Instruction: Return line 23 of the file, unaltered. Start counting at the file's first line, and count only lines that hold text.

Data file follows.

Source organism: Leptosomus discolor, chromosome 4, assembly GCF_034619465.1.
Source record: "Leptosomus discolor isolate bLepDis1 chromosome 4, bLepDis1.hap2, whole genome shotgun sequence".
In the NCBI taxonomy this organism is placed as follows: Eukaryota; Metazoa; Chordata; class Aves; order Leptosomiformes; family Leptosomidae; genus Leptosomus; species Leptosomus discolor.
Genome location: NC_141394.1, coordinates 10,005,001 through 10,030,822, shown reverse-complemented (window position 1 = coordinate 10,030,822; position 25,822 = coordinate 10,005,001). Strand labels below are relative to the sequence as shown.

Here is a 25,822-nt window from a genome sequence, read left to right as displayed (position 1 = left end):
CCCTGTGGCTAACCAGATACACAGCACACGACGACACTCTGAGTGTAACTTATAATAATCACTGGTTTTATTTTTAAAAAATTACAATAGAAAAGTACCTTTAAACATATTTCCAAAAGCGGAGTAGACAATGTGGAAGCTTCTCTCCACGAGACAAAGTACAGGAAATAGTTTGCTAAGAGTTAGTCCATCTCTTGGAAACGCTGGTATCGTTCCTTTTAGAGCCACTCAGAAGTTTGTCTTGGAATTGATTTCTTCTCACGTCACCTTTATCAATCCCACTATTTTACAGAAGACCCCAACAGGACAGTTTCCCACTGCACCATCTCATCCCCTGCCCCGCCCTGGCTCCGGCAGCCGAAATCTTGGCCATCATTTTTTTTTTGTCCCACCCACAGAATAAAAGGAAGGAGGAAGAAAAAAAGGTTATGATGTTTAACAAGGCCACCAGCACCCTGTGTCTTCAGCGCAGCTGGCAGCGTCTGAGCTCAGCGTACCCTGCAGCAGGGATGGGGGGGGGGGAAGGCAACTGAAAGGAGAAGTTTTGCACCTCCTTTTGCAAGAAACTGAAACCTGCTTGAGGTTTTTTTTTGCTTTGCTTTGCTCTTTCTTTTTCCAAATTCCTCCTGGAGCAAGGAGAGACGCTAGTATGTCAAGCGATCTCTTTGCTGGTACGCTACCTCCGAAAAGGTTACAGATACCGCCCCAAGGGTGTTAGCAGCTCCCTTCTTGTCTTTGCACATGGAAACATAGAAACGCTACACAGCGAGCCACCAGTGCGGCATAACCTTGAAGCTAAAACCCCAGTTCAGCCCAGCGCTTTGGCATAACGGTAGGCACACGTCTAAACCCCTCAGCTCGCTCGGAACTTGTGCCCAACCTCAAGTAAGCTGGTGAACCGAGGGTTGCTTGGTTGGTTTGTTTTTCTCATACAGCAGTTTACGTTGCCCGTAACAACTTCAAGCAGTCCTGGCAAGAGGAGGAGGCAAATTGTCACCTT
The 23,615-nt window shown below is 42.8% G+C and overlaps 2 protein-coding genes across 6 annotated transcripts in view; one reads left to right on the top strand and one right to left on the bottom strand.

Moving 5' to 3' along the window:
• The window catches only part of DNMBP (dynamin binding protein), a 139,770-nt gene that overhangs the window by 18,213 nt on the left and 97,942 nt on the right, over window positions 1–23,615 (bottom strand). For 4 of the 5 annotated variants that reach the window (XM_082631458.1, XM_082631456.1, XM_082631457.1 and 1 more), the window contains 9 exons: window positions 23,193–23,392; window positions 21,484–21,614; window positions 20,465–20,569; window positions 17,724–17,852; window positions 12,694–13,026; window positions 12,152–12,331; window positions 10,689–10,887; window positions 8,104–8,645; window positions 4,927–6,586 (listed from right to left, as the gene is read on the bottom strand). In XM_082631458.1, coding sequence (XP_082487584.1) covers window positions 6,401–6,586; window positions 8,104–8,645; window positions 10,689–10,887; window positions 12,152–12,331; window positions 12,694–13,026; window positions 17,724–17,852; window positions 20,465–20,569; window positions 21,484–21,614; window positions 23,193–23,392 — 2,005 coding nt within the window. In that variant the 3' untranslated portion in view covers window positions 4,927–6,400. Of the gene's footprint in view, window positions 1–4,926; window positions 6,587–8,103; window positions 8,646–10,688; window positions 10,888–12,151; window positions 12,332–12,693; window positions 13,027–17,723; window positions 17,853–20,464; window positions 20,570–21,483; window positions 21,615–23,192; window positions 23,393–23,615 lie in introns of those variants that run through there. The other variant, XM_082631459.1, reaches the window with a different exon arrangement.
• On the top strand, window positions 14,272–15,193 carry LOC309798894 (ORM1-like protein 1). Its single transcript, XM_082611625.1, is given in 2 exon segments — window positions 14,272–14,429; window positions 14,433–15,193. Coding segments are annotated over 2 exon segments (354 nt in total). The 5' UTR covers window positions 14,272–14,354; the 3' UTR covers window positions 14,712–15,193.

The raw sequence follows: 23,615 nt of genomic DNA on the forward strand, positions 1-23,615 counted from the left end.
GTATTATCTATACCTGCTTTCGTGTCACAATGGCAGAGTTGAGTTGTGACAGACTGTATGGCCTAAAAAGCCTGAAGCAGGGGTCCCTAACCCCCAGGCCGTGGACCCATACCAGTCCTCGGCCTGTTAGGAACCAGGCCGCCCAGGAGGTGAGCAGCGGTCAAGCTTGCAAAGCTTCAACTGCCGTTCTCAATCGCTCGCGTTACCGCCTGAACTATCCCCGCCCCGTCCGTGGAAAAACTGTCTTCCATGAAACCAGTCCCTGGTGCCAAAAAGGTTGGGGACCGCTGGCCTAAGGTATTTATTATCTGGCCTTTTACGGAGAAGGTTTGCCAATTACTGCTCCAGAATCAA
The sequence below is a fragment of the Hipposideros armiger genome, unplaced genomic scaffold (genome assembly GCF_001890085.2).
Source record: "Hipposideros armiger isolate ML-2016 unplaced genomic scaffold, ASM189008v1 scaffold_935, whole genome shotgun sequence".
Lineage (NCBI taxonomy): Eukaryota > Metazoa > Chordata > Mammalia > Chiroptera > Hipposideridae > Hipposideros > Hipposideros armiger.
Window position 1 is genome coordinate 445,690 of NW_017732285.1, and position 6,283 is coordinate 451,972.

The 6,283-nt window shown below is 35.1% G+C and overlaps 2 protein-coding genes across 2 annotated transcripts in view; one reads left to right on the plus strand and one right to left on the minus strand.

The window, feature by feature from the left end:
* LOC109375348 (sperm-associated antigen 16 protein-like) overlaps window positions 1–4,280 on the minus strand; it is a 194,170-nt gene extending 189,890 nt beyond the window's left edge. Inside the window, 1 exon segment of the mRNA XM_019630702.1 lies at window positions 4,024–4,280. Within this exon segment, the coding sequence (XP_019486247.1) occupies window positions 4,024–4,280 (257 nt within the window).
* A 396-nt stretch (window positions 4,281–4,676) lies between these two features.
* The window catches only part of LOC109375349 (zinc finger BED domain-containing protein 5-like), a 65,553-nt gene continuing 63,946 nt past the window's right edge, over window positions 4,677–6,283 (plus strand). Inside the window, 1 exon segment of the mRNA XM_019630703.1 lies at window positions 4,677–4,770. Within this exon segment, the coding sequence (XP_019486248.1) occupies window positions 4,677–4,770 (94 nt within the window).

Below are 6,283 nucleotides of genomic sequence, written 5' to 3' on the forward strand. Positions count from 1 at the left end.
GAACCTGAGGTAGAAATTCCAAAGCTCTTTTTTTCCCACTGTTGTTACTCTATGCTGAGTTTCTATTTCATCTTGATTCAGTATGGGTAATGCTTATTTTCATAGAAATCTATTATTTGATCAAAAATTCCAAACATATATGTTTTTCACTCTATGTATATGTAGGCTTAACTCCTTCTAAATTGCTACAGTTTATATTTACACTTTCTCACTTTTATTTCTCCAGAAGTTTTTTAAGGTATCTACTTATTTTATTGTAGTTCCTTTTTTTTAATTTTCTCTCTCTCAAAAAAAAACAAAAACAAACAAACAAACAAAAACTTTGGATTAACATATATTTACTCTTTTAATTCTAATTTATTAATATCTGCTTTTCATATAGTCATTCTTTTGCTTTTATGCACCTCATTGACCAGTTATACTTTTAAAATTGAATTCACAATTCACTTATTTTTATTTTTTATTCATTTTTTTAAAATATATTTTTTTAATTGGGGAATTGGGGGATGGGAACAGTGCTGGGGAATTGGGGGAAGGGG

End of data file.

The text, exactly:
GAACCTGAGGTAGAAATTCCAAAGCTCTTTTTTTCCCACTGTTGTTACTCTATGCTGAGTTTCTATTTCATCTTGATTCAGTATGGGTAATGCTTATTTTCATAGAAATCTATTATTTGATCAAAAATTCCAAACATATATGTTTTTCACTCTATGTATATGTAGGCTTAACTCCTTCTAAATTGCTACAGTTTATATTTACACTTTCTCACTTTTATTTCTCCAGAAGTTTTTTAAGGTATCTACTTATTTTATTGTAGTTCCTTTTTTTTAATTTTCTCTCTCTCAAAAAAAAACAAAAACAAACAAACAAACAAAAACTTTGGATTAACATATATTTACTCTTTTAATTCTAATTTATTAATATCTGCTTTTCATATAGTCATTCTTTTGCTTTTATGCACCTCATTGACCAGTTATACTTTTAAAATTGAATTCACAATTCACTTATTTTTATTTTTTATTCATTTTTTTAAAATATATTTTTTTAATTGGGGAATTGGGGGATGGGAACAGTGCTGGGGAATTGGGGGAAGGGG